Instant online convention coverage--GAC Blog (02/23/2009)

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WASHINGTON (2/24/09)--Credit unions are encouraged to check in on the Credit Union National Association's (CUNA's) GAC Blog to get the latest news on happenings at the 2009 Governmental Affairs Conference Feb. 23-26. More than 4,200 credit union representatives are in town for CUNA's premier conference featuring addresses by top policymakers, and more. CUNA Editorial Communication Vice President Lisa McCue and Communications Specialist Tiffany Stronghart will provide frequent convention updates. Also, for full coverage, read CUNA's daily online news service News Now. The CUNA GAC Daily will be distributed to conference attendees and News Now readers will have access to its electronic version. Use the resource links below to access the GAC Blog and to sign up for News Now headlines via email.

Loan mods TARP funds subject of Hill hearings

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WASHINGTON (2/24/09)—Loan modifications and the Troubled Asset Relief Program (TARP) will be the topic of two hearings on Capitol Hill Tuesday. The House Financial Services Oversight and Investigations Subcommittee Chairman Dennis Moore (D-Kan.) announced the first hearing, “A Review of TARP Oversight, Accountability and Transparency for U.S. Taxpayers.” Witnesses scheduled to testify include:
* Neil M. Barofsky, special inspector general, Office of the Special Inspector General, TARP; * Gene L. Dodaro, acting comptroller general, Government Accountability Office; and * Elizabeth Warren, Chair, congressional Oversight Panel, Leo Gottlieb professor of Law, Harvard University.
The second hearing is, “Loan modifications: Are Mortgage Servicers Assisting Borrowers with Unaffordable Mortgages.” Witnesses scheduled to testify include:
* Vance Morris, director for Single Family Asset Management, U.S. Department of Housing and Urban Development; * Grovetta Gardineer, managing director, Corporate and International Activities, Office of Thrift Supervision; * Joseph H. Evers, deputy comptroller for Large Bank Supervision, Office of the Comptroller of the Currency; and * Patrick J. Lawler, chief economist, Federal Housing Finance Agency.

CUNA leaders share message of unity

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WASHINGTON (2/24/09)—Exiting Credit Union National Association (CUNA) Chairman Tom Dorety and CUNA President/CEO Dan Mica took the stage during the Annual General Meeting at the Governmental Affairs Conference (GAC) Monday and provided attendees with a message of unification.
Click for slide show Tom Dorety, exiting CUNA chairman, and Dan Mica, CUNA president/CEO, encouraged credit unions to come together and help provide a solution to the nation’s economic crisis during Monday’s annual general meeting during the CUNA Governmental Affairs Conference. (CUNA photo)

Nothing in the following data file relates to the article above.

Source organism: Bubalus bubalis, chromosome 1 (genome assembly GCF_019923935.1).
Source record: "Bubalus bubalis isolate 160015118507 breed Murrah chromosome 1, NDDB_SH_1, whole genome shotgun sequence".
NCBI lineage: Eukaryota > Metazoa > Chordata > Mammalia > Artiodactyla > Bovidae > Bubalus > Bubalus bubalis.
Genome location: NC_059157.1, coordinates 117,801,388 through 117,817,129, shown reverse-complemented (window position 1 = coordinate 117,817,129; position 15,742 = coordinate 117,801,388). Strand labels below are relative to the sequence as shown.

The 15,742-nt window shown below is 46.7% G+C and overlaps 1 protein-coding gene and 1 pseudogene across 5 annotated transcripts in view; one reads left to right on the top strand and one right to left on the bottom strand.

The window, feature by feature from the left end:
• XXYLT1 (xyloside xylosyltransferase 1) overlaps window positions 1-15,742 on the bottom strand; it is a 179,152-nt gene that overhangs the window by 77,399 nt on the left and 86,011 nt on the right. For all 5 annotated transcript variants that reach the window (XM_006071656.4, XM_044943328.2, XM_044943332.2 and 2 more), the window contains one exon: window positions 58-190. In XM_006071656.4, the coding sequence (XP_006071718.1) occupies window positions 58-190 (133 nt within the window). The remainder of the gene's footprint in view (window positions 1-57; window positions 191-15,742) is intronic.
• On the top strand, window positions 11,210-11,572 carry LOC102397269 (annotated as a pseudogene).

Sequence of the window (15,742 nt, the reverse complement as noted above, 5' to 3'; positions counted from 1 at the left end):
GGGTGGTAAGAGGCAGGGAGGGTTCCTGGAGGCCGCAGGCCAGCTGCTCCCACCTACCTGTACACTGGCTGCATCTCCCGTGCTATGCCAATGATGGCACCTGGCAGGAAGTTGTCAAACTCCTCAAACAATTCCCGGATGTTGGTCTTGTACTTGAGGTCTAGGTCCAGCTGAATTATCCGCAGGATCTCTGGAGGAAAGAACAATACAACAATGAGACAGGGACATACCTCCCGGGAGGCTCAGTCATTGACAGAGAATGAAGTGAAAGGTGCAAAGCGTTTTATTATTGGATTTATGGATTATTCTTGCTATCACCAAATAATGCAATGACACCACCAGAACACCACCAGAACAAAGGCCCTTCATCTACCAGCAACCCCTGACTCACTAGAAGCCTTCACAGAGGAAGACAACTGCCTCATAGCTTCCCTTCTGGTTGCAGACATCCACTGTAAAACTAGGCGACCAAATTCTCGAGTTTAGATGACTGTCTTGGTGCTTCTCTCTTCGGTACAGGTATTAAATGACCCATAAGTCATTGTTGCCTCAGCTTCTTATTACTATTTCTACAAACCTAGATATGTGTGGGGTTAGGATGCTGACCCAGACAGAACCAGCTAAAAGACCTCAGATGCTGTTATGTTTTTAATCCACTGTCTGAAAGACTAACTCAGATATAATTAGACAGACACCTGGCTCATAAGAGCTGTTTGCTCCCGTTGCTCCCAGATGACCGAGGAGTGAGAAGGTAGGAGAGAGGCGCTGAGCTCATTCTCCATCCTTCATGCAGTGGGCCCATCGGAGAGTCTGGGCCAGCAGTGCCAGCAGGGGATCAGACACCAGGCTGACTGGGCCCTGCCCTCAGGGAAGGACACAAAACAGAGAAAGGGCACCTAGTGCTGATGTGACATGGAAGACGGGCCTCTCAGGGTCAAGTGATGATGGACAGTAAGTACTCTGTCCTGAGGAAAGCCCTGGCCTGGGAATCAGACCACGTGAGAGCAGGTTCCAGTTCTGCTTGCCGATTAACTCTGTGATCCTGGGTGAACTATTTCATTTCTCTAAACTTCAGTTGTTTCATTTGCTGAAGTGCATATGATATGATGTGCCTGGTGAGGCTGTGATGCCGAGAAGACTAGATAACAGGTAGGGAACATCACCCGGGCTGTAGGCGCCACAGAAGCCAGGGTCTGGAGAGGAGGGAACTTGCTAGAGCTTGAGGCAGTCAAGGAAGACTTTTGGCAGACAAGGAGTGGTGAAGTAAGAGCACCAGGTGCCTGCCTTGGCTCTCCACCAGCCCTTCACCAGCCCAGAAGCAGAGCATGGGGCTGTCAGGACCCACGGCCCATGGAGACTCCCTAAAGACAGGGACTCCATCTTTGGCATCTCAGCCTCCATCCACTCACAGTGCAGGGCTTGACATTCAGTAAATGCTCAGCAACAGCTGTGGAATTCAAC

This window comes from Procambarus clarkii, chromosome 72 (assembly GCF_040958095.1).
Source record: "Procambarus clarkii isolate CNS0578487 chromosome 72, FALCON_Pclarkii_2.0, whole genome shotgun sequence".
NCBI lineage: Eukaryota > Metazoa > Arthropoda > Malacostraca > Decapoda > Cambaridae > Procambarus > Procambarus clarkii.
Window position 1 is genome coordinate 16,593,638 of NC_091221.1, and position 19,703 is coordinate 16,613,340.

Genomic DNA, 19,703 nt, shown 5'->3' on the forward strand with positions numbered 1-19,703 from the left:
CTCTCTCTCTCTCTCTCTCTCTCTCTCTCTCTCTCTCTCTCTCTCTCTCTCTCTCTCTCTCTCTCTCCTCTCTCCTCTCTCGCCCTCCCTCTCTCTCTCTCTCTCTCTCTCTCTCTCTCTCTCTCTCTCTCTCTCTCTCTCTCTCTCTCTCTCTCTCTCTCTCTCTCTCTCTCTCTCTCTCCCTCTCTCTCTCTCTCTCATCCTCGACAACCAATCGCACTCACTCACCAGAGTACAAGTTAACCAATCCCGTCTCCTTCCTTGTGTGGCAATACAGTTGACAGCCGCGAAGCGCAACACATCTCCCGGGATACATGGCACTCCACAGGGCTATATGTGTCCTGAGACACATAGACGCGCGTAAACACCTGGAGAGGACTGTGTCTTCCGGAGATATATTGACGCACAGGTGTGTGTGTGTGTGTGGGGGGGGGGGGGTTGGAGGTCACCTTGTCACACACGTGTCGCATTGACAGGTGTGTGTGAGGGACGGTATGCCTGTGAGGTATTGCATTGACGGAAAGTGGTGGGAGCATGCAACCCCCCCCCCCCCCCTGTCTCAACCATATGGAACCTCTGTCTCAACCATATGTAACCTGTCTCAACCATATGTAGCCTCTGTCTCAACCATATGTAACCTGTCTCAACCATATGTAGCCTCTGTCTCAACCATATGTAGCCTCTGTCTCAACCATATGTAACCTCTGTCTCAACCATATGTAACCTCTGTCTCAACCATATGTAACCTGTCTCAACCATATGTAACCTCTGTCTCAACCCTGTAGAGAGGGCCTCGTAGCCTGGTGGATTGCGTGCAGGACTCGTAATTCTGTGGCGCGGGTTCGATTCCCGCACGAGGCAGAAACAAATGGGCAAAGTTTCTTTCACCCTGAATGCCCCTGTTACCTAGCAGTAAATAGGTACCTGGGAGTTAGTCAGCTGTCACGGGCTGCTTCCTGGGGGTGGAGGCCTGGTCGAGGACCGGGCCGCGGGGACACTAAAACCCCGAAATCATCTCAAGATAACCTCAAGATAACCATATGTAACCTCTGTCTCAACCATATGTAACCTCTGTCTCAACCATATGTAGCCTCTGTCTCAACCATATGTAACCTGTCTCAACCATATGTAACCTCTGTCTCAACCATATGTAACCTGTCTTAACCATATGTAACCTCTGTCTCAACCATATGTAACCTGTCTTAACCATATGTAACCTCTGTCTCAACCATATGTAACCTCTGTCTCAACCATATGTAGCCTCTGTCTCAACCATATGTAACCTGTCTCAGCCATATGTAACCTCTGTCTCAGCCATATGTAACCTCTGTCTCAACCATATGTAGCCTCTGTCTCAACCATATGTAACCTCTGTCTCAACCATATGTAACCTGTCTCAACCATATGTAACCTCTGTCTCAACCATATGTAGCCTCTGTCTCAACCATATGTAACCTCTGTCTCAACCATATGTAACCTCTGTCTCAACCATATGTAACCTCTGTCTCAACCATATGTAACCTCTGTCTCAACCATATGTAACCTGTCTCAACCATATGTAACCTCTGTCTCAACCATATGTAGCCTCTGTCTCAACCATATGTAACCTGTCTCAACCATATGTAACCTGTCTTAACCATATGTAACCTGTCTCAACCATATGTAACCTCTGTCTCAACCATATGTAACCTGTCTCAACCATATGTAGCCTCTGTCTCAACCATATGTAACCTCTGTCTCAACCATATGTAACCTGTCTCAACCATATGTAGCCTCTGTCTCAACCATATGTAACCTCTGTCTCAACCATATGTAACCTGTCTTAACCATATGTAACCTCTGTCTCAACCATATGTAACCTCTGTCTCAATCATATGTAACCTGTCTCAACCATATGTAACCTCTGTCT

Credit unions may have different ideas about how they can help members and communities weather a troubled economy, but “we need to do this together,” Dorety said. Credit unions can and should be a part of the solution to the economic crisis, because they’ve “always been here for members,” Dorety said. Dorety empathized with some of the economic strains credit unions have been experiencing by using his own credit union, Suncoast Schools FCU in Tampa, Fla.--which he heads as president/CEO—as an example. Suncoast has always focused on providing the best fees, rates and services to members. The credit union takes great pride in offering the narrowest interest rate spread possible while giving back to members. Keeping a net worth of 8% to 9% was reasonable, he said. But things changed. Florida became an epicenter of the credit crisis, and the credit union had to change its focus. Suncoast began making tougher decisions, increasing rate spreads and trying to find ways to reduce expenses. “Other credit unions are doing the same,” he said. “It’s not fun.” For the first time, many credit unions may be posting a negative net income, scrutinizing expenses, or cutting staff. But while credit unions are making tough decisions to ensure a successful future, members do not want them to cut back. “They need for us to be here for them,” Dorety said, noting that one solution may be to move toward capital reform. Mica’s message to the meeting participants was to remember credit unions’ strength and the need to work together through tough economic times, such as credit unions currently face. “Our future is bright,” Mica said, “but it is clouded just now by very real problems.” He added that “under the surface of bleakness” credit unions are “a shining light.” Mica noted that credit unions membership numbers are up, as are saving and lending volumes. “More than ever before, members love (credit unions), and are looking toward us.” Public opinion, Mica said, is shifting more in favor of credit unions now than at any time in the last 10 years. He reiterated that the credit union movement has a capital position of more than 11%, a strength that other businesses would love to have right now, he added. However, Mica noted that that system-wide high capital level should not mask the needs of individual credit unions struggling because of tough market conditions. “Here’s the key: We have to stay together,” Mica told the packed general session. “We are a cooperative system. We have to find ways to work together.” Quoting 16th U.S. President Abraham Lincoln, Mica said, “A house divided cannot stand.” Even in the general economy, Mica said, there are some positive “glimmers” that should be noted. For instance, Mica said, the current global effort to address economic turmoil is, by best estimates, the most coordinated response ever executed by world leaders. He also said that, while painful for individuals, the balance sheet corrections consumers are making to recognize a new economic environment will be valuable into the future.